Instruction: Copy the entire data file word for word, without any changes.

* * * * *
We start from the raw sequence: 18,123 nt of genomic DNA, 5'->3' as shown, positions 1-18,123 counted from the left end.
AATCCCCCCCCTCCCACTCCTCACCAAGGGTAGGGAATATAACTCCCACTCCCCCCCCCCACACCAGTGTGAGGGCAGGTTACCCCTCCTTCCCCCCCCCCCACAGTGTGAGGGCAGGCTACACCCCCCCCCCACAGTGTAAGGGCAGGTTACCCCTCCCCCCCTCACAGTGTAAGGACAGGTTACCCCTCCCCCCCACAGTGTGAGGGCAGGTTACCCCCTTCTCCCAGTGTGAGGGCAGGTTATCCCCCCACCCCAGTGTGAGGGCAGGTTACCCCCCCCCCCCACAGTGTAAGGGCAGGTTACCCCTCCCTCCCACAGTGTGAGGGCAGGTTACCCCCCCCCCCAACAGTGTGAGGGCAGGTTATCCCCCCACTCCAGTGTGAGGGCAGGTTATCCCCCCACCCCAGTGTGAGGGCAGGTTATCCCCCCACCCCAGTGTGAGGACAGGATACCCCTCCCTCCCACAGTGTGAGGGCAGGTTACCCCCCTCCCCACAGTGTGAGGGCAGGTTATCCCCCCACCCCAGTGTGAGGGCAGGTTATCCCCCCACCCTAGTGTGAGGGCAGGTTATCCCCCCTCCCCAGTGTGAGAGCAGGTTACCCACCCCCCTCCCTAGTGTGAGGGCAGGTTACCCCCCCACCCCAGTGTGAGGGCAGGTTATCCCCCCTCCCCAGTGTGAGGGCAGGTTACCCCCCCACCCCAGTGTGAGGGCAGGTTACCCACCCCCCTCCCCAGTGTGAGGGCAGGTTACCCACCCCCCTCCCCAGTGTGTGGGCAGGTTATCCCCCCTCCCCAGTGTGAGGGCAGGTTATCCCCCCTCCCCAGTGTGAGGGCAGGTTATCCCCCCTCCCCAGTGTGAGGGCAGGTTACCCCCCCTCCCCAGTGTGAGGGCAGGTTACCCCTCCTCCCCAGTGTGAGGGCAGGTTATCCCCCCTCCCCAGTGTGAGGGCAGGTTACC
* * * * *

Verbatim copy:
We start from the raw sequence: 18,123 nt of genomic DNA, 5'->3' as shown, positions 1-18,123 counted from the left end.
AATCCCCCCCCTCCCACTCCTCACCAAGGGTAGGGAATATAACTCCCACTCCCCCCCCCCACACCAGTGTGAGGGCAGGTTACCCCTCCTTCCCCCCCCCCCACAGTGTGAGGGCAGGCTACACCCCCCCCCCACAGTGTAAGGGCAGGTTACCCCTCCCCCCCTCACAGTGTAAGGACAGGTTACCCCTCCCCCCCACAGTGTGAGGGCAGGTTACCCCCTTCTCCCAGTGTGAGGGCAGGTTATCCCCCCACCCCAGTGTGAGGGCAGGTTACCCCCCCCCCCCACAGTGTAAGGGCAGGTTACCCCTCCCTCCCACAGTGTGAGGGCAGGTTACCCCCCCCCCCAACAGTGTGAGGGCAGGTTATCCCCCCACTCCAGTGTGAGGGCAGGTTATCCCCCCACCCCAGTGTGAGGGCAGGTTATCCCCCCACCCCAGTGTGAGGACAGGATACCCCTCCCTCCCACAGTGTGAGGGCAGGTTACCCCCCTCCCCACAGTGTGAGGGCAGGTTATCCCCCCACCCCAGTGTGAGGGCAGGTTATCCCCCCACCCTAGTGTGAGGGCAGGTTATCCCCCCTCCCCAGTGTGAGAGCAGGTTACCCACCCCCCTCCCTAGTGTGAGGGCAGGTTACCCCCCCACCCCAGTGTGAGGGCAGGTTATCCCCCCTCCCCAGTGTGAGGGCAGGTTACCCCCCCACCCCAGTGTGAGGGCAGGTTACCCACCCCCCTCCCCAGTGTGAGGGCAGGTTACCCACCCCCCTCCCCAGTGTGTGGGCAGGTTATCCCCCCTCCCCAGTGTGAGGGCAGGTTATCCCCCCTCCCCAGTGTGAGGGCAGGTTATCCCCCCTCCCCAGTGTGAGGGCAGGTTACCCCCCCTCCCCAGTGTGAGGGCAGGTTACCCCTCCTCCCCAGTGTGAGGGCAGGTTATCCCCCCTCCCCAGTGTGAGGGCAGGTTACC